Summer cookouts and impromptu rooftop hangouts just got serious. Normally you could gnaw on a chicken bone and murmur something about "Citi Bike" while the beer line dissipated. But that was before Edward Snowden's unprecedented exposure of how the national security apparatus has been spying on innocent Americans, as well as his unusually courageous decision to reveal his identity. Now, things matter. Souls should be stirred (along with that pitcher of sangria give it like, two or three churns). Here's the dilettante's guide to contributing to the conversation while you drain the last of the Barefoot chardonnay.

"Oh, this sort of thing was going on long before 9/11 (are those Bugles?)"

A former NSA agent was quoted as saying, "Everything changed at the NSA after the attacks on September 11," and while it is certainly true that our leaders promoted a culture of fear with the help of craven lawmakers (see President George W. Bush's warrantless wiretapping program), the NSA didn't need 9/11 to drape their cloak over global communications.

Echelon, a global surveillance network comprised of Cold War partners Australian, Canada, New Zealand, the UK, and the US, was designed to monitor telephone calls, emails, faxes, and data trafficked through satellites of Soviet and Eastern Bloc countries for diplomatic and military purposes (see where this is going?) One of the first articles written about Echelon was a 1988 piece in The New Statesman entitled "Someone's Listening."

As Maria Bustillos notes, in May of 2001, a parliamentary committee in Britain issued a report [PDF] stating that Echelon was being abused, and that private and commercial communications were being intercepted. The report republishes a line from Juvenal in the Latin (all eyes should be on you now don't blow it) that translates to, "Who watches the watchmen?"

"Yeah but Juvenile said 'Back that ass up,' " the guy drinking the Lime-a-Rita says. Politely laugh, then breathe a slight, serious sigh into your wine glass.

To further impress that guy wearing Rainbows who had an internship at The Brookings Institute three years ago and now thinks he's James Fucking Fallows, bone up on this fairly exhaustive timeline of the NSA's meddling.

"That summer I spent in the UK, I used to love to eat those gross, premade Tesco sandwiches on the train from London to Edinburgh."

At every roof party in Brooklyn, there is at least one attractive Brit who is spending the last month before their visa expires working in the La Superior truck. Charm them my noting that Uncle Sam is also spying on their family. British authorities have had access to PRISM, the NSA's all-seeing internet surveillance network, since 2010, as well as that all-important telephone metadata.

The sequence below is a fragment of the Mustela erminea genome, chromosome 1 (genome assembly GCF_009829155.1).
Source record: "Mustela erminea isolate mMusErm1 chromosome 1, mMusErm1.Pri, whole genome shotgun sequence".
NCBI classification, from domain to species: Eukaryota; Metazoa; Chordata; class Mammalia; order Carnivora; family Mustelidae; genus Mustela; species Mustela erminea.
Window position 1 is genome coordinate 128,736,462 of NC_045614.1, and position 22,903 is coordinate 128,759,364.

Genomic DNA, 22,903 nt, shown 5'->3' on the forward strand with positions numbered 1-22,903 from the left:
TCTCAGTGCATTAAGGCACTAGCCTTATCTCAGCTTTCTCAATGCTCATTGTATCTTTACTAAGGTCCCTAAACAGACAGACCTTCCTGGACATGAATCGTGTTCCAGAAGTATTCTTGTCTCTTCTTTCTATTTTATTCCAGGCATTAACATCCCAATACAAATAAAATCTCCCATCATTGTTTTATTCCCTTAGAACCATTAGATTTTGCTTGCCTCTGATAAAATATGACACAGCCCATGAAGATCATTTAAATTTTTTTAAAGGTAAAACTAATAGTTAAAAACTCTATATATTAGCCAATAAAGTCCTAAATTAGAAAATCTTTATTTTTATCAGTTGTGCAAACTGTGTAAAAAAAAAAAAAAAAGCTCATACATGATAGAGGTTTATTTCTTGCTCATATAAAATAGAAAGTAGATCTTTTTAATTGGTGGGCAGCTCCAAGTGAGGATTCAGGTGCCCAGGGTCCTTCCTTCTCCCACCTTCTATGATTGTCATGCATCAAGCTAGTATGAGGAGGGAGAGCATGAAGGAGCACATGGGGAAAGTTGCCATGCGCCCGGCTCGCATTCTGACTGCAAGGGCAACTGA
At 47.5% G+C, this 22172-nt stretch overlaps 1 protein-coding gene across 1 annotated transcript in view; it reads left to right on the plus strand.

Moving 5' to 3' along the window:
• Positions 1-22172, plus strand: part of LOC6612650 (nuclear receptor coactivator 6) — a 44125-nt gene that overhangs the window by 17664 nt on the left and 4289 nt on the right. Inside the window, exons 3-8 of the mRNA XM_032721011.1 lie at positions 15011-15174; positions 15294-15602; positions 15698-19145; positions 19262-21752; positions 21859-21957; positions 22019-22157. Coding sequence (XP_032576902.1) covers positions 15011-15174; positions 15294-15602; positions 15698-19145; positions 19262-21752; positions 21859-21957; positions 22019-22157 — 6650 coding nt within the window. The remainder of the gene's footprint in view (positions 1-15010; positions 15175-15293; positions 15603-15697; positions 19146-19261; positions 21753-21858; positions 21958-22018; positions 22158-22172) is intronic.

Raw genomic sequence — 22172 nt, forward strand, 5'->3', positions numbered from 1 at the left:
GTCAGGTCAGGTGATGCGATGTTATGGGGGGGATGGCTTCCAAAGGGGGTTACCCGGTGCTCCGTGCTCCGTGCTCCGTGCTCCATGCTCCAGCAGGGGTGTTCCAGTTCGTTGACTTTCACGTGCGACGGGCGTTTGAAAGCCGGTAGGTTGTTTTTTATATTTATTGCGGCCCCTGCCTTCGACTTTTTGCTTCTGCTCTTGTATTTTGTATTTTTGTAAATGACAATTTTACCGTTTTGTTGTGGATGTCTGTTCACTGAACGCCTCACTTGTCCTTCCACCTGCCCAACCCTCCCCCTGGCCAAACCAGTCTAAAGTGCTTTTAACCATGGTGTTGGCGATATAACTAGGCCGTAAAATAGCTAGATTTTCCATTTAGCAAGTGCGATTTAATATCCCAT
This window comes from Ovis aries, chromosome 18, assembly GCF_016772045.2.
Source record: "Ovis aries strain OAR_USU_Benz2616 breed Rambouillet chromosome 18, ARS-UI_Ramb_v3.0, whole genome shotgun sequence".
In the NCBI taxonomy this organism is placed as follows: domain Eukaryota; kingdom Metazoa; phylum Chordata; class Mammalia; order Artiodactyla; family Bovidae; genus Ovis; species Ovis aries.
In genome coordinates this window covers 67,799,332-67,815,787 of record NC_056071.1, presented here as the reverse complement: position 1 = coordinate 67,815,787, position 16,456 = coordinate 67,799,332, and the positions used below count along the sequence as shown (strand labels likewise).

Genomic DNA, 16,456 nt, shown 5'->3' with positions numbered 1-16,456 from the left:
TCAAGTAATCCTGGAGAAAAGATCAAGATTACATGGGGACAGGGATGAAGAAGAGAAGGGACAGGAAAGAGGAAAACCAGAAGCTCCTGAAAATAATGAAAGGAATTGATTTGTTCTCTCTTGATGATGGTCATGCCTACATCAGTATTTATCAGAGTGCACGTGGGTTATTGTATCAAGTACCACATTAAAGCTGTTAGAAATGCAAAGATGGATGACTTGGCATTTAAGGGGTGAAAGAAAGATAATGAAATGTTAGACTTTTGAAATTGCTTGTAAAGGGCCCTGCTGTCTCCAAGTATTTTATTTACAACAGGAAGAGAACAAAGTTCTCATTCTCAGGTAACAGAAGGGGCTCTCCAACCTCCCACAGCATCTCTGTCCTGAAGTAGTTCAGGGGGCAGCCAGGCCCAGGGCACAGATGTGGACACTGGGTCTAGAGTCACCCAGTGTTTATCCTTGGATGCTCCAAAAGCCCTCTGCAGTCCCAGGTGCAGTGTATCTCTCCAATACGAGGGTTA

PRISM also targets Americans who are communicating with people in other countries, so be sure to disclose that when you text them your email address.

"My college roommate works for [consulting firm] Booz Allen Hamilton—I once saw his boss puke into an umbrella at Smith Point."

There are certainly jokes to be made about how "booze" was originally spelled "booz" but the person writing the slang dictionary was too drunk and added an "e" [Ed.: There are absolutely zero jokes to be made about this.]

But Edward Snowden's employer has been the choice for wayward graduates of mid-Atlantic colleges and law school refugees for decades (though Snowden himself only has a GED). With 25,000 employees, chances are you know someone who works for the consulting firm, although only 23% of the company's revenue ($1.3 billion) came from intelligence work in the last available fiscal year.

Booz Allen (god is just feels so good say it again: Booz Allen) was hacked in 2011 by Anonymous, but leaks of some kind are bound to happen when 1.4 million people have top-secret authorization. 480,000 of them are private contractors, and 135,000 are considered "other." 98% of Booz Allen's $5.76 billion revenue came from you, the taxpayer, courtesy of the federal government.

It's worth noting that Booz Allen is majority-owned by The Carlyle Group, which holds $170 billion in assets in ways that you and the Building 7 guy can peacefully, constructively discuss.

It also appears that a position similar to Snowden's is currently open at his former post in Honolulu. Would you make $200K a year and live in paradise to Subvert the Constitution? *swizzles gin drink*

"Why did Snowden go to Hong Kong? He said himself he wanted to end up in Iceland, which is where my best friend just had her wedding (it was awesome)."

This is still a mystery. As "open" as Hong Kong is, this is only relative to China. Hong Kong (one of two "Special Administrative Regions" in China that has been free of British rule since 1997) also has an extradition treaty with the United States.

From the Times:

Regina Ip, a former secretary of security who is now a member of the [Hong Kong's] legislature.

“He won’t find Hong Kong a safe harbor,” Ms. Ip said. “Those agreements have been enforced for more than 10 years. If the U.S. submits a request, we would act in accordance with the law.”

In a few days, this issue may not be as topical, at which point you can all laugh and blame each other for voting The President Who Rains Death Down From The Sky back in office. (Snowden's conscience is clearkind of.)

"Did you see that fucking blog post IN THE GUARDIAN about how The Guardian should win a Pulitzer for these stories?"

Indeed, it is callow and inexcusable (and *cough cough* look the Washington Post claims to have gotten there first) but only use this vein of the conversation if you want to poison the rest of the get-together. No one likes talking about The Media's uncanny ability to fellate itself in the most inopportune times, except people in The Media, in which case: this party sucks anyway.

Maybe steer the conversation towards that time you interviewed Glenn Greenwald.